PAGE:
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salvation

[sal-vey-shuh n] /sælˈveɪ ʃən/
noun
1.
the act of saving or protecting from harm, risk, loss, destruction, etc.
2.
the state of being saved or protected from harm, risk, etc.
3.
a source, cause, or means of being saved or protected from harm, risk, etc.
4.
Theology. deliverance from the power and penalty of sin; redemption.
Origin
1175-1225
1175-1225; Middle English salvatio(u)n < Late Latin salvātiōn- (stem of salvātiō), equivalent to salvāt(us) (past participle of salvāre to save1; see -ate1) + -iōn- -ion; replacing Middle English sa(u)vaciun, sauvacion < Old French sauvacion < Late Latin, as above
Related forms
salvational, adjective
nonsalvation, noun
Dictionary.com Unabridged
Based on the Random House Dictionary, © Random House, Inc. 2014.
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Examples from the web for salvation
  • She never doubted she was the only means of their salvation.
  • The site's daunting inaccessibility may be its salvation.
  • It is believed that a dip in its waters cleanses all the sins and is the surest way to achieve salvation from the cycles of life.
  • It wants you to worry about sin and salvation, while it controls your mind and restricts your thoughts.
  • What a cowardly belief to wager gods existence and your own eternal salvation based upon mathematical reasoning.
  • Weight loss is usually presented as some kind of road to personal fulfillment and salvation through self-control.
  • We need not reform them, stigmatize them, or show them the path to salvation.
  • Divorce does injury to the covenant of salvation, of which sacramental marriage is the sign.
  • The online, private, for-profit model is not the model for the salvation of higher education.
  • It is not a coping mechanism but rather the path to salvation.
British Dictionary definitions for salvation

salvation

/sælˈveɪʃən/
noun
1.
the act of preserving or the state of being preserved from harm
2.
a person or thing that is the means of preserving from harm
3.
(Christianity) deliverance by redemption from the power of sin and from the penalties ensuing from it
4.
(Christian Science) the realization that Life, Truth, and Love are supreme and that they can destroy such illusions as sin, death, etc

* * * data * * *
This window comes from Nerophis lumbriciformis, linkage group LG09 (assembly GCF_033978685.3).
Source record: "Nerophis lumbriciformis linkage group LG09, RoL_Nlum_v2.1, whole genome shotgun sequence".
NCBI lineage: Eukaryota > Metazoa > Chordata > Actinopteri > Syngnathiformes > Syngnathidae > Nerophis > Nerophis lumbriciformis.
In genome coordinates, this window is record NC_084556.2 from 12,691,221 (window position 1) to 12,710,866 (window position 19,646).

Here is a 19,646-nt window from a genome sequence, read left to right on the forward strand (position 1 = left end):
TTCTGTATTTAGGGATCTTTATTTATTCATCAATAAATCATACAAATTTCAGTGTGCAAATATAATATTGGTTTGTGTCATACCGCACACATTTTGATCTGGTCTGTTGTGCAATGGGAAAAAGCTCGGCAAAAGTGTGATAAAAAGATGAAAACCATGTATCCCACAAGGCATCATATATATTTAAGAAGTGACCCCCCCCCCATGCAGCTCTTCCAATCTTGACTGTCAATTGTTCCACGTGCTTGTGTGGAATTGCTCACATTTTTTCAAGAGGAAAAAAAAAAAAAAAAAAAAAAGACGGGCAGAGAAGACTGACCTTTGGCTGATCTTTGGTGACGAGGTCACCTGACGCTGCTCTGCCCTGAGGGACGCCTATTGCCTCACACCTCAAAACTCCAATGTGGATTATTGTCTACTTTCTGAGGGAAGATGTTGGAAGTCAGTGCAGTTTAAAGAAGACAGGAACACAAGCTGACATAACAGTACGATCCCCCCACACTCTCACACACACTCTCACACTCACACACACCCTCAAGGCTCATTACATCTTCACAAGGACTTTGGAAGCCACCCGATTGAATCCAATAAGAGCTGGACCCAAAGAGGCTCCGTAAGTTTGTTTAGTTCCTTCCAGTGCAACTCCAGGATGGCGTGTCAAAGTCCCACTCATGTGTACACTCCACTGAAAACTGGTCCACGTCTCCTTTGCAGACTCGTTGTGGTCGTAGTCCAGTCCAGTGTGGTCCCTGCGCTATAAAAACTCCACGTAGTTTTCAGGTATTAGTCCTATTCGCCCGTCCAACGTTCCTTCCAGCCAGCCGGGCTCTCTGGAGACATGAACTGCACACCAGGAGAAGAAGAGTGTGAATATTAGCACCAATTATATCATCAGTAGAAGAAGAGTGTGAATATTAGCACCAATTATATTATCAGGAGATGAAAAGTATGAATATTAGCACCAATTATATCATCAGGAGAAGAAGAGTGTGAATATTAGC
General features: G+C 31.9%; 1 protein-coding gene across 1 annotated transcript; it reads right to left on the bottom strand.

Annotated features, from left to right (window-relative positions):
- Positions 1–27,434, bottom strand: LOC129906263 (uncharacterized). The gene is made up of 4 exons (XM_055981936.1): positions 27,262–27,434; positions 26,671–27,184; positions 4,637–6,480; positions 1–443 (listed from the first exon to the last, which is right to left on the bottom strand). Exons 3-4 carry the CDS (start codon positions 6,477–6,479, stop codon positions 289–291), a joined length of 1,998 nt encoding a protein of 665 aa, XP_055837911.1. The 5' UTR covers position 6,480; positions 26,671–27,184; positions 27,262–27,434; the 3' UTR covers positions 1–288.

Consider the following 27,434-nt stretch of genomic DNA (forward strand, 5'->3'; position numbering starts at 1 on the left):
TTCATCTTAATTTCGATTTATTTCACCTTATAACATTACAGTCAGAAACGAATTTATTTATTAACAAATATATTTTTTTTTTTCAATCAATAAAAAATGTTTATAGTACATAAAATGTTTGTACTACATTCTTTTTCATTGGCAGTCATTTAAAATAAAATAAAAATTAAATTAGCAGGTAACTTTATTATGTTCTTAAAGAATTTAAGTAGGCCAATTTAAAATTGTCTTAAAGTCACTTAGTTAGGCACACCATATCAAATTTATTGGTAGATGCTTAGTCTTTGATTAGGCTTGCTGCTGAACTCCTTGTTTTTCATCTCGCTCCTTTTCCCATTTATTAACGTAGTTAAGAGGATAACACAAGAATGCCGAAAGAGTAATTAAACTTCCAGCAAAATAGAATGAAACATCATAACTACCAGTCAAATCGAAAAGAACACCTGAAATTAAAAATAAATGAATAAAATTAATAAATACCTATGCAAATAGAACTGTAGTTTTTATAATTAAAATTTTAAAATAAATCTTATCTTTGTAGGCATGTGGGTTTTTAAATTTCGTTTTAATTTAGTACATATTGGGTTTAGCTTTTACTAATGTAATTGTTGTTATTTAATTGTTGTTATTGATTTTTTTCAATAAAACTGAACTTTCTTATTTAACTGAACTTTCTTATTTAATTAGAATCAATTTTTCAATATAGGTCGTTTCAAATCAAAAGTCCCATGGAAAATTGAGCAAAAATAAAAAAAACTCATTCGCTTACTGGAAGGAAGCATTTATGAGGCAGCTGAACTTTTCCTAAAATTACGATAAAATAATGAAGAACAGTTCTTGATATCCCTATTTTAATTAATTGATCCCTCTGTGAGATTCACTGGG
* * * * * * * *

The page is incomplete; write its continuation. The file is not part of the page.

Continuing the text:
Derived Forms
salvational, adjective
Word Origin
C13: from Old French sauvacion, from Late Latin salvātiō, from Latin salvātus saved, from salvāre to save1
Collins English Dictionary - Complete & Unabridged 2012 Digital Edition
© William Collins Sons & Co. Ltd. 1979, 1986 © HarperCollins
Publishers 1998, 2000, 2003, 2005, 2006, 2007, 2009, 2012
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Word Origin and History for salvation
n.

c.1200, originally in the Christian sense, "the saving of the soul," from Old French salvaciun and directly from Late Latin salvationem (nominative salvatio, a Church Latin translation of Greek soteria), noun of action from past participle stem of salvare "to save" (see save (v.)). In general (non-religious) sense, attested from late 14c. Meaning "source of salvation" is from late 14c. Salvation Army is from 1878, founded by the Rev. William Booth.

Online Etymology Dictionary, © 2010 Douglas Harper
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salvation in Culture

salvation definition


Being “saved” among Christians; salvation is freedom from the effects of the Fall of Man. This freedom comes through faith in Jesus, who is called in the New Testament “the author of eternal salvation unto all them that obey him.” The Apostles taught that those who experience salvation in their lifetime on Earth and continue in their friendship with God will inherit eternal happiness in heaven.

salvation definition


In Christianity, union or friendship with God and deliverance from original sin and damnation. Jesus promised salvation to his followers.

The American Heritage® New Dictionary of Cultural Literacy, Third Edition
Copyright © 2005 by Houghton Mifflin Company.
Published by Houghton Mifflin Company. All rights reserved.
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salvation in the Bible

This word is used of the deliverance of the Israelites from the Egyptians (Ex. 14:13), and of deliverance generally from evil or danger. In the New Testament it is specially used with reference to the great deliverance from the guilt and the pollution of sin wrought out by Jesus Christ, "the great salvation" (Heb. 2:3). (See REDEMPTION ØT0003084; REGENERATION.)

Easton's 1897 Bible Dictionary
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12
15
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